From January 20th to February 5th, 2021, the French Air and Space Force conducted a long-range mission called Skyros which started in Djibouti to go to India, the United Arab Emirates, Egypt and Greece and involved four Rafale, one MRTT, one A400M and some 170 aviators. In June another power projection mission called ‘’Heiphara’’, is planned in the Indopacific deploying again170 personnel, with this time four Rafale, two MRTTs and one A400M straight to Tahiti and back via Norfolk to celebrate the 240th anniversary of the battle of Yorktown in the fall… As a French Air and Space Force officer stresses, ‘’these kinds of exercises allow to improve our interoperability: with a country like India which traditionally purchases a third of its military equipment from Russia, a third from Israel and a third from NATO countries, it is interesting for Rafale and Sukoi 30 to train as wingmen…’’
The same goes on the water where the French Navy conducts operations all the time, such as the current deployment of the Frigate ‘’Prairial’’ from Tahiti to monitor the embargo against North Korea in cooperation with Japan after a technical stop in Guam (a remake of the 2019 mission in that area).
The ‘’Marianne mission’’ which deployed during eight months and for the first time in the Western Pacific a nuclear attack submarine, SSN ‘’Emeraude’’, with a support ship, ‘’Seine’’, just ended and was aimed at enhancing cooperation with France’s main naval partners, Australia, the United States and Japan.
A few days ago, the yearly training mission ‘’Jeanne d’Arc’’ started and an Amphibious Ready Group (ARG) – including the PHA ‘’Tonnerre’’, the Frigate ‘’Surcouf’’, an amphibious task force armed with two ‘’Gazelle’’ helicopters – departed for a five month deployment period (instead of the usual four) through the Mediterranean, the Red Sea, the South China Sea, the Indian and Pacific Oceans. A mix of operational missions – counterterrorism, security, interoperability with NATO’s Combined task Force CFT 150, as well as humanitarian (with a Covid prism) – will be carried out, while conducting several bilateral exercises with some of the visited countries (Egypt twice, Djibouti, India, Indonesia, Vietnam, Japan twice, Singapore, Malaysia, Sri Lanka). An amphibious exercise is for instance planned with the US and Japan in the Senkaku Islands in May.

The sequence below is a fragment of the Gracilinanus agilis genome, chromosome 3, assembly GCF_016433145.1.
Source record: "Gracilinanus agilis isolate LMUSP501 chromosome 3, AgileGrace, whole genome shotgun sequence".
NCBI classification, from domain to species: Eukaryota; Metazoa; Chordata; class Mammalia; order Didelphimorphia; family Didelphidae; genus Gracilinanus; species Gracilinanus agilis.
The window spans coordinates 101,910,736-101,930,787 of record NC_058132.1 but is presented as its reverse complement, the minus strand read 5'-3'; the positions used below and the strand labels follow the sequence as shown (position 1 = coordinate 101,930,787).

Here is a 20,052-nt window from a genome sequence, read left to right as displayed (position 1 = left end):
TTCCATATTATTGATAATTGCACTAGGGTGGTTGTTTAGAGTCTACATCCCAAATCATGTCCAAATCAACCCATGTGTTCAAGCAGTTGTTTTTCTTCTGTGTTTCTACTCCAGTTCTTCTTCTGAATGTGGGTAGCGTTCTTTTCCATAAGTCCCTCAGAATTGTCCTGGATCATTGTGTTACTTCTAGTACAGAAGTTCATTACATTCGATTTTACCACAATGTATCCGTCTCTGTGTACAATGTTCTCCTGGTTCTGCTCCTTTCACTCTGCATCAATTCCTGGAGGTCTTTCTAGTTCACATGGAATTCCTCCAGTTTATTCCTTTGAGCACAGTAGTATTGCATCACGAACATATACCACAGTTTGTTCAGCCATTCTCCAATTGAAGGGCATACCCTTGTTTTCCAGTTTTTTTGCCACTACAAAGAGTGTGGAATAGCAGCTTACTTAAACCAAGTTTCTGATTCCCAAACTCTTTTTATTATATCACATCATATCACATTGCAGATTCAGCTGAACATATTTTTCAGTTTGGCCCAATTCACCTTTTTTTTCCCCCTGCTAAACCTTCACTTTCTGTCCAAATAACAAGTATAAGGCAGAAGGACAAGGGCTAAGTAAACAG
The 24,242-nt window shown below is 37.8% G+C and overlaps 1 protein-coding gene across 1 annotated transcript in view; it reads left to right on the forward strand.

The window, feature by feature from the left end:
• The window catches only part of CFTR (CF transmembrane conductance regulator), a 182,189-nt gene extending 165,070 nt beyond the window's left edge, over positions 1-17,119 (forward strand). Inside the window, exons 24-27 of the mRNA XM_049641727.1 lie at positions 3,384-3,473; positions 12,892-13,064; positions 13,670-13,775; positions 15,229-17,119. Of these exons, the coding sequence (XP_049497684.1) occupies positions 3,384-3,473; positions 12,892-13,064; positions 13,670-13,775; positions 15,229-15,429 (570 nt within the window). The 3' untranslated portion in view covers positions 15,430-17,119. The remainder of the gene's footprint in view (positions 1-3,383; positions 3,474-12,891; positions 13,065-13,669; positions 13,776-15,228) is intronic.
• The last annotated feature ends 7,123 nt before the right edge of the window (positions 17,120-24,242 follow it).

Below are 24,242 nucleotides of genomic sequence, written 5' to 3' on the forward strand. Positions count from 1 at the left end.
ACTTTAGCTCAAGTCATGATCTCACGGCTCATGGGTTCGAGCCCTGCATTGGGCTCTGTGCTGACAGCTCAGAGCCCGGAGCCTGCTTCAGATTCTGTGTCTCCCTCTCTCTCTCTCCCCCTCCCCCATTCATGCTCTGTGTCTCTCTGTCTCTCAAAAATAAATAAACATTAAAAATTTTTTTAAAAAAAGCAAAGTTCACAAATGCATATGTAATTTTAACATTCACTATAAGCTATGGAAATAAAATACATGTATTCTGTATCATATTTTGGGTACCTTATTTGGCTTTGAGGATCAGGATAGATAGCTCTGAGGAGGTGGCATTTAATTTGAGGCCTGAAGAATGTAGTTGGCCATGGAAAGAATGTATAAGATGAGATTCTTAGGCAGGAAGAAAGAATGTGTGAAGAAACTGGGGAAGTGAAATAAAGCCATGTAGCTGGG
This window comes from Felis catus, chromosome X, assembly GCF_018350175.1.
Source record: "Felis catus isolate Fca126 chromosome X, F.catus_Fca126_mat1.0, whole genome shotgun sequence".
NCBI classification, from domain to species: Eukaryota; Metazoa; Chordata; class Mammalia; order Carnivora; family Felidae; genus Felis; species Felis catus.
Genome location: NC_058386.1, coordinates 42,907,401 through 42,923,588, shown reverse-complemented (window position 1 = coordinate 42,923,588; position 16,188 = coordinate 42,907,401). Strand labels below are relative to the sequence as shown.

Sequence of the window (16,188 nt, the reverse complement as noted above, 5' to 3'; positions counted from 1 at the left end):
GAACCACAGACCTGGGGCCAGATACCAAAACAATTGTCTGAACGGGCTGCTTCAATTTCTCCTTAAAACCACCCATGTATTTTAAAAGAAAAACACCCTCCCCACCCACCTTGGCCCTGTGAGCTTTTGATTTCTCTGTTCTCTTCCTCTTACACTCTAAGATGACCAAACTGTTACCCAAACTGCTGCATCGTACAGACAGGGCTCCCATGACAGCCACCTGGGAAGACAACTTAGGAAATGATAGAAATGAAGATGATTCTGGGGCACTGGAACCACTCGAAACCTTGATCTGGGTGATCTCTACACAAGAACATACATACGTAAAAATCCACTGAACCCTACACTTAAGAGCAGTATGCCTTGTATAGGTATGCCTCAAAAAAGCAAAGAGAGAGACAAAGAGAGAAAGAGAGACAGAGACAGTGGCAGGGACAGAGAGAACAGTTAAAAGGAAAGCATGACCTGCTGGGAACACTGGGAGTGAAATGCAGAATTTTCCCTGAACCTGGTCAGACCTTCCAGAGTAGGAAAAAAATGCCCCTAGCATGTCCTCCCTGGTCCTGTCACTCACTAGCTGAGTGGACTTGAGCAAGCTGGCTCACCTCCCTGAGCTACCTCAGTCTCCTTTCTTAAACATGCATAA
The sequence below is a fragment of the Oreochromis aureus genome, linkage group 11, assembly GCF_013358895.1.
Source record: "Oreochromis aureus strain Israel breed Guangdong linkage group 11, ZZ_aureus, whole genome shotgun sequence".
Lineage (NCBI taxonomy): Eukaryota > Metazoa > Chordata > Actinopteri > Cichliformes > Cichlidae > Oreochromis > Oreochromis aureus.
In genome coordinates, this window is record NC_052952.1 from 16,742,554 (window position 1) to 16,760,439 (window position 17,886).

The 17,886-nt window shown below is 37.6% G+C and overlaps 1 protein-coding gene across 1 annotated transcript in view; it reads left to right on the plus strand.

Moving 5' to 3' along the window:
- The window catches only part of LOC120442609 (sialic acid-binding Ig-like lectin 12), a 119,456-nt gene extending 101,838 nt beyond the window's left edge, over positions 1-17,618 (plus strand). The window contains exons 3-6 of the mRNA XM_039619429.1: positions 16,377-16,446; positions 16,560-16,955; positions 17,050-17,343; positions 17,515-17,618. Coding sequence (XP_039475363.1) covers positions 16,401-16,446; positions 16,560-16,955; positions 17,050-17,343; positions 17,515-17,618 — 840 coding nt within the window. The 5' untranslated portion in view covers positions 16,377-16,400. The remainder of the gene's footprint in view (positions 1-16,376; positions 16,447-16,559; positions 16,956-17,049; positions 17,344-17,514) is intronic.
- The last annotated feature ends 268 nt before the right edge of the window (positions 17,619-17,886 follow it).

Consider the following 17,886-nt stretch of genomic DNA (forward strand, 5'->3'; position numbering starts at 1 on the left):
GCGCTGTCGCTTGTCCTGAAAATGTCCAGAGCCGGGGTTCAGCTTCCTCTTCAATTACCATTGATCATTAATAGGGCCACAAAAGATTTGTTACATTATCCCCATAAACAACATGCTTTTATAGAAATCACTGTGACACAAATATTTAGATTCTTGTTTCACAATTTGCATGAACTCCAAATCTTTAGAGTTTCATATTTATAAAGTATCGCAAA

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If the defense of French interests in the Indopacific region has been re-affirmed under the Macron presidency, it is done under the umbrella of the same desire to get other European nations to join forces all around the world – whether in Sahel or in the Levant region – in order to weigh more in front of abusive authoritarian powers and/or transnational violence, as well as in the counter-proliferation field given the coexistence of several nuclear powers in the Indopacific region. Besides the United Kingdom, another traditional Asia-Pacific power, but because of Brexit, France was for a while the only European nation to have a specifically laid-out Indopacific strategy. Not any more: Germany designed last September its own Indopacific strategic guidelines and will deploy a ship for a show of presence in what is considered today the world’s economic lung.
There has been increased concern about the rise of joint naval exercises carried by both China and Russia not only in the Western Pacific and South China Sea, but also in the Mediterranean, the Black Sea and the Baltics. Indeed, the Chinese entered the Baltic Sea for the first time during a Sino-Russian exercise called ‘’Joint Sea 2017’’. Two years later, “Joint Sea 2019” was the theater for the very first joint sea-based live-fire air defense exercise involving the Chinese People’s Liberation Army Navy (PLAN) and Russian Navy. And this month, Russia, China and Iran are conducting joint naval exercise in the northern Indian Ocean.
The French government’s observation that a dangerous ‘’contraction of the geopolitical space’’ is taking place due to globalization, the impact of climate change on the maritime roads (cf : Chinese goal to link the Baltic sea region to the polar silk region in the Arctic) and new great powers’ military assertiveness is rooted in such drastic evolutions.
A lot more than the eye can meet is therefore at stake and that is what Paris hopes to convey during its next European presidency during which a common European Union Indopacific strategy could be born adding a little extra-weight in a region striving for the right and perennial balance of power.